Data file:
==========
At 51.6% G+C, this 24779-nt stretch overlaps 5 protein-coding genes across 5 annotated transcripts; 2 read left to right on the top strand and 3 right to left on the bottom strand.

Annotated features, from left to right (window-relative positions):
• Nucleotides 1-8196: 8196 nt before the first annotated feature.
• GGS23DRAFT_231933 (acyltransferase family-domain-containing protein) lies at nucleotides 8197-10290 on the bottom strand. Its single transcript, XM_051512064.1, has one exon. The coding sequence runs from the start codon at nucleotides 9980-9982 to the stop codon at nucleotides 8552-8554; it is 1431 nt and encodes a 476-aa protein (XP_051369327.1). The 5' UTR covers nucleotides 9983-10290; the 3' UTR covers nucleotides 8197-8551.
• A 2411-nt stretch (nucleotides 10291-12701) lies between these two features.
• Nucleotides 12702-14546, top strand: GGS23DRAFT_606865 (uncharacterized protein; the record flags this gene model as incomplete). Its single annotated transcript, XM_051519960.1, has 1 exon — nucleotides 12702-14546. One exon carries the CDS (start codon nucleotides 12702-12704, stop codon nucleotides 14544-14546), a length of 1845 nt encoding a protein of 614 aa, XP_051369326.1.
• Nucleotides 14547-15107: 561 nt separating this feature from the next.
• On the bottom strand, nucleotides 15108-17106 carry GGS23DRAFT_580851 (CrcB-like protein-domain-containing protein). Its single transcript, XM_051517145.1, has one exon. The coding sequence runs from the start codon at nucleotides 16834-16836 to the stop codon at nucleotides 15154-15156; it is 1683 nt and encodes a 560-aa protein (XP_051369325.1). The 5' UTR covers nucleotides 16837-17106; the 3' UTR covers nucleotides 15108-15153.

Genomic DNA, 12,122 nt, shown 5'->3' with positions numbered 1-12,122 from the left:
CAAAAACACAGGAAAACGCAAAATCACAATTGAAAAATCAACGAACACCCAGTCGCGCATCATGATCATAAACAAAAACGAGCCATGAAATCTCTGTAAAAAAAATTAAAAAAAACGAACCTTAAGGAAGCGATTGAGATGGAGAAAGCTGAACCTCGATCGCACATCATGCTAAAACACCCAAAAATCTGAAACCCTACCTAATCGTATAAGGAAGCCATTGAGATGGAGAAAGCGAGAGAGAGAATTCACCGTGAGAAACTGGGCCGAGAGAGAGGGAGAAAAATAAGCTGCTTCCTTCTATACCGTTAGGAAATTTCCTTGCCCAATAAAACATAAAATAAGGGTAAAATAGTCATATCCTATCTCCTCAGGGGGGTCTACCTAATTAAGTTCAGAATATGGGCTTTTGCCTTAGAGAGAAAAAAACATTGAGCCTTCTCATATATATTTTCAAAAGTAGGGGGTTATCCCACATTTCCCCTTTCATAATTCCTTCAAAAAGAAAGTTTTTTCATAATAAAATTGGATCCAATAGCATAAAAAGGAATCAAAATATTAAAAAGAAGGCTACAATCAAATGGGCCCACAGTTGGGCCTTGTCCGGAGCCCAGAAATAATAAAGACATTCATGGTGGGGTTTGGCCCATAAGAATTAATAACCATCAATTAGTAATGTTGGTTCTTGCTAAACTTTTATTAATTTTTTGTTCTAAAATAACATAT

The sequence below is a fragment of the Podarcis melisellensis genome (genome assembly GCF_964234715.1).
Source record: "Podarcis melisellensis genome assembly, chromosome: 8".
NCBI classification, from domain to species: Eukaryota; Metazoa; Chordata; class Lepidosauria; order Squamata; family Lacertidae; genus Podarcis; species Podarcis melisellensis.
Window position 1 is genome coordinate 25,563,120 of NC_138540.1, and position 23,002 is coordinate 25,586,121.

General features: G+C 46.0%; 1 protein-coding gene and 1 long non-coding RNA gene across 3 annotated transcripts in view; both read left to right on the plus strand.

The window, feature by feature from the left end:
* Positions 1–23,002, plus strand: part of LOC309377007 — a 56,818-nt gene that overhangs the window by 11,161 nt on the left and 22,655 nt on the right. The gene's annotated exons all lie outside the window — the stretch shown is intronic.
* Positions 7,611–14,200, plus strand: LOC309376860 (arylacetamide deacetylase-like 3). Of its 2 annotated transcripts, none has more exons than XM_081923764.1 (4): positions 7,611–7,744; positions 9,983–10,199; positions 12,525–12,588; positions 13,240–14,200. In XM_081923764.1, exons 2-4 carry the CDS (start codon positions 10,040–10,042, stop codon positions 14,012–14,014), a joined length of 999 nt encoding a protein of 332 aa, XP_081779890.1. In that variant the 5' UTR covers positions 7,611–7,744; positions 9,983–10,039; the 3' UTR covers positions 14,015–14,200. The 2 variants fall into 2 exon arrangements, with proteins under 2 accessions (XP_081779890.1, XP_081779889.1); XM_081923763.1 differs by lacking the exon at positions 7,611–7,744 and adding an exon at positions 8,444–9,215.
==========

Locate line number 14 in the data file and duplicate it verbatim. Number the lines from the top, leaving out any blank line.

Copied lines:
Window position 1 is genome coordinate 25,563,120 of NC_138540.1, and position 23,002 is coordinate 25,586,121.